In England and Wales, the management of listed buildings is the responsibility of local planning authorities and listed buildings cannot be modified without first obtaining Listed Building Consent. Although there is a general principle that buildings are put to ‘viable and appropriate use’ and an understanding that this may involve the modification of a building, this clearly adds an extra layer of bureaucracy to be overcome for anyone wishing to make alterations to a listed property. The onerous nature of these additional regulations becomes apparent when property owners find that not only are they obliged to use specific and potentially expensive materials or techniques, but that energy-saving or money-saving possibilities such as double glazing or solar panels are denied to them without tedious time-consuming and bureaucratic applications which may be refused. Carrying out unauthorised works to a listed building is a criminal offence and owners can be prosecuted. Many people are thus wary of becoming the owner/custodian of a listed property, particularly as in many cases the reason for the listing is a minor feature but the listing (and hence all the regulations) applies to the entire property and anything within its curtilage.
In the South West, which has nearly 90,000 listed buildings, specialist council staff have almost halved in the last nine years, whilst the number of applications to alter listed buildings is rising steadily. It is up 3% (to a total of 5,687) in the last year alone. According to Historic England, “Listed Building Consents represent just over 11% of all planning consents in the region, higher than the national figure of 7.3% and higher than any other region.” This is hardly surprising if one considers that the 89,746 listed buildings in the South West represents nearly one fifth of the total for the entire country.
One does wonder why it is that the West Country has ended up with such a high proportion of Listed Buildings. It could be perhaps that, apart from the Devon county town of Exeter, the area, being relatively lightly populated, escaped a lot of the bombing to which other parts of the country were subjected. Could it also be that there was a lack of judgement in those early years, particularly when it was perceived as advantageous or prestigious to own a Listed Building? I can certainly think of a number of properties where one would be hard put to agree that ‘a substantial proportion of the original building remains’.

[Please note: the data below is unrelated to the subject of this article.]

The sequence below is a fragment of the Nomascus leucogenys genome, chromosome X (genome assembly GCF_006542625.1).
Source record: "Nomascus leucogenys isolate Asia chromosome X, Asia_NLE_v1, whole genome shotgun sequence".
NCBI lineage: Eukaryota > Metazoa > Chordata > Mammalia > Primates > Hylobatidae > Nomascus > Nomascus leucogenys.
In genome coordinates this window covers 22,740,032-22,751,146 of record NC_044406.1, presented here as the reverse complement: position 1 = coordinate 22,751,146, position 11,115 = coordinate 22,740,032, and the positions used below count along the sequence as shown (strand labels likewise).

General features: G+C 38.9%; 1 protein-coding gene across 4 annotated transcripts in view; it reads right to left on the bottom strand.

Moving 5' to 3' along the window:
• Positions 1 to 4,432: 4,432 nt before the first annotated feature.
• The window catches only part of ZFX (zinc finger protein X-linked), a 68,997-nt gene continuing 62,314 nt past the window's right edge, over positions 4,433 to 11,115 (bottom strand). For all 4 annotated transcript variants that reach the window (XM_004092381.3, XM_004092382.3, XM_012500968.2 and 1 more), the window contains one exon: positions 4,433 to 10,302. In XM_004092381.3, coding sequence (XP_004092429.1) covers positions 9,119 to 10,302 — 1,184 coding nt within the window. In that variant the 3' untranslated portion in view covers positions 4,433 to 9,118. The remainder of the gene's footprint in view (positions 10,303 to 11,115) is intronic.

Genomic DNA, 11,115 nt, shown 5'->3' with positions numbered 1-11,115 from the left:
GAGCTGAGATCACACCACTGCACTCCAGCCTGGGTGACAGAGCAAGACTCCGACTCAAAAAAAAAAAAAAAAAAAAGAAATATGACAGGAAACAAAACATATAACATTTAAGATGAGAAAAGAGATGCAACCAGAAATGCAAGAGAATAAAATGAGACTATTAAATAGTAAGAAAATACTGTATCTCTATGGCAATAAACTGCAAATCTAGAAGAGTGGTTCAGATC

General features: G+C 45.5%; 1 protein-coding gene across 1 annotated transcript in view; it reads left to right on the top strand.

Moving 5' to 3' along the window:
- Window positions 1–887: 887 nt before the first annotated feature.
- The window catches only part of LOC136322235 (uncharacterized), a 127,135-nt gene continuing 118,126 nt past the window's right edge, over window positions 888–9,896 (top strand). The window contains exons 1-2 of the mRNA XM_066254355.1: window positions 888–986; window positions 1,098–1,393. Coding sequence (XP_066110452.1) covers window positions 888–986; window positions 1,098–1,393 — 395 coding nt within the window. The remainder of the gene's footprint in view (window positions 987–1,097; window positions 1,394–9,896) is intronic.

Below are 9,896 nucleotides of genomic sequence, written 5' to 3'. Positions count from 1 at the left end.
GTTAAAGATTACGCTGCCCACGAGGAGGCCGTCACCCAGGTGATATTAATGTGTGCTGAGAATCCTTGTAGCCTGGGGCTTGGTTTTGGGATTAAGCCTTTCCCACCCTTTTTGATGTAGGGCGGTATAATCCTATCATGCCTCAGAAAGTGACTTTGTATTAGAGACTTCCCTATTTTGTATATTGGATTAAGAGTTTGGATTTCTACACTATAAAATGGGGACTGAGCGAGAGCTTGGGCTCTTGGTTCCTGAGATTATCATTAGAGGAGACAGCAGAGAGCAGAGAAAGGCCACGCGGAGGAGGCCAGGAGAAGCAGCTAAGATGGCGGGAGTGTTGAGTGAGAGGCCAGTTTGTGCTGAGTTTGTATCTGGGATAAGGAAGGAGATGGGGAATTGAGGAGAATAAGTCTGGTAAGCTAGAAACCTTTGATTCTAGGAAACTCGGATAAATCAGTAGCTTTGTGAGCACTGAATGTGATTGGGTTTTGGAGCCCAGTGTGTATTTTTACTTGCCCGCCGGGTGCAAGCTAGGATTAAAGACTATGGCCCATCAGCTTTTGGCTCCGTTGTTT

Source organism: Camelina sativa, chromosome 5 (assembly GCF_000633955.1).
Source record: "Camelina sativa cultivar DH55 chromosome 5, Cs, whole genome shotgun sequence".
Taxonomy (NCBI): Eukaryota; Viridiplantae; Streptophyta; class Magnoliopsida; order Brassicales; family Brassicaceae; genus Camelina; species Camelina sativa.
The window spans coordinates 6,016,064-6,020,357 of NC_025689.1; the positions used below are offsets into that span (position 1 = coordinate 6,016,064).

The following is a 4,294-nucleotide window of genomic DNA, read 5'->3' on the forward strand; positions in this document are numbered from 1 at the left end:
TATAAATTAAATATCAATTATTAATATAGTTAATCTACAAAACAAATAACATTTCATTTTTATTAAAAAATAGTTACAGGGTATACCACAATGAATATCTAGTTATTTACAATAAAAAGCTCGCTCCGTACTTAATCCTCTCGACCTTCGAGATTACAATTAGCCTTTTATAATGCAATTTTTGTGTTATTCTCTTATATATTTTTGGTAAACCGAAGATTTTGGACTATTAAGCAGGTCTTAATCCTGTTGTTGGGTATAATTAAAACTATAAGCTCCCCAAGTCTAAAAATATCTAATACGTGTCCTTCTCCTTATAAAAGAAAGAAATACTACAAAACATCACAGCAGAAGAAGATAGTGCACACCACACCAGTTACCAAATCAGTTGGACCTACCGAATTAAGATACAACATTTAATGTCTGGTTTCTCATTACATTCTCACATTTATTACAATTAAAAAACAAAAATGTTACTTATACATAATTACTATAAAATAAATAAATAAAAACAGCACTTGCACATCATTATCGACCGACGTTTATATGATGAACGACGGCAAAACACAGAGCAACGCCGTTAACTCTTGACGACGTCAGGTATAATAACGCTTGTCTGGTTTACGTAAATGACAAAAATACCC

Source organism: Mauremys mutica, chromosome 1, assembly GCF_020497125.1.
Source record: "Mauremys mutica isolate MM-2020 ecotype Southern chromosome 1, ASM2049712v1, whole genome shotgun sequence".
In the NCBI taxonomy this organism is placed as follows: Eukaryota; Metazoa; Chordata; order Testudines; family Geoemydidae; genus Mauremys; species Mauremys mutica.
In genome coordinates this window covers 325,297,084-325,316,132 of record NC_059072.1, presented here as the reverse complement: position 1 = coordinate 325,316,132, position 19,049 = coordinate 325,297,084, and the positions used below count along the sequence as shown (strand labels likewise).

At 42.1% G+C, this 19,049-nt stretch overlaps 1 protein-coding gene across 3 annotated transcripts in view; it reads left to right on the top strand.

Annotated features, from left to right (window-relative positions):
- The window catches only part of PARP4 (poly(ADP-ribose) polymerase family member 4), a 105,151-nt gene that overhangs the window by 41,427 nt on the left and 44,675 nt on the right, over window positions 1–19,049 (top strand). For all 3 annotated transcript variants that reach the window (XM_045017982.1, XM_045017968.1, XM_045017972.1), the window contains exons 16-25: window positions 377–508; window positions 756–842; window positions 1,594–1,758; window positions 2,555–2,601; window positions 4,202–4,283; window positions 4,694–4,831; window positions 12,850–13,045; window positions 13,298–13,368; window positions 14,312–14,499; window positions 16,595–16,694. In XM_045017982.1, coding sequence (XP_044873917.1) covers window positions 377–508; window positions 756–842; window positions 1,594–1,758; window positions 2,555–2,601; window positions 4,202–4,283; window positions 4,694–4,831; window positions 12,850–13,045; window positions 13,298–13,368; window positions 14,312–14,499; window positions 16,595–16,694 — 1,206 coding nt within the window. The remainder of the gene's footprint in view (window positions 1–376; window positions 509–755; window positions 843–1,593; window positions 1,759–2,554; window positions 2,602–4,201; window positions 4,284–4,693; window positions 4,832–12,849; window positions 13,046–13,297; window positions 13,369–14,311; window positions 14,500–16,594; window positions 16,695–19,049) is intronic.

John Sell, Chair of the Historic Environment Forum says , “The research confirms what many of us have long believed – that owners of historic buildings care deeply about them and want to look after them as well as they possibly can.” This is almost certainly the case, since those who are prepared to purchase older houses usually love the character and sense of history these places possess. On the whole they genuinely wish to retain the aspects that make these places special. Perhaps then it is time to trust them a little more with the properties they have invested in and relax some of the more petty regulations which surround them, many of which go against common sense, to allow them to be brought into the 21st century whilst retaining essential appearances and characteristics from previous era. It does seem a very odd thing indeed when a house owner who is trying to improve his property is forced to retain, for example, a corrugated iron roof because that was what was in situ at the time of the listing, even if the building in question is a 17th century cottage and the rest of the roofing is thatch! It also seems unnecessarily harsh to subject people to criminal prosecution for any failure to deal with the property in the way deemed to be appropriate by the authorities.
Perhaps, in the light of the reduced number of ‘experts’ available at local authority level to pontificate on the rights and wrongs of leaded lights, double glazing or the existence of a Muntin screen put into the property in the 1970s by some over-enthusiastic ‘doer-upper’, it is time to make the process of de-listing easier, to reduce the number of unimportant listed buildings and to make the ownership of a property that is truly of historic or architectural interest a less onerous proposition for those who are prepared to take on some of the most beautiful buildings in the country. If the Conservatives truly wish to reduce the ‘burden of Government’ this might be one of the areas in which they could consider doing so.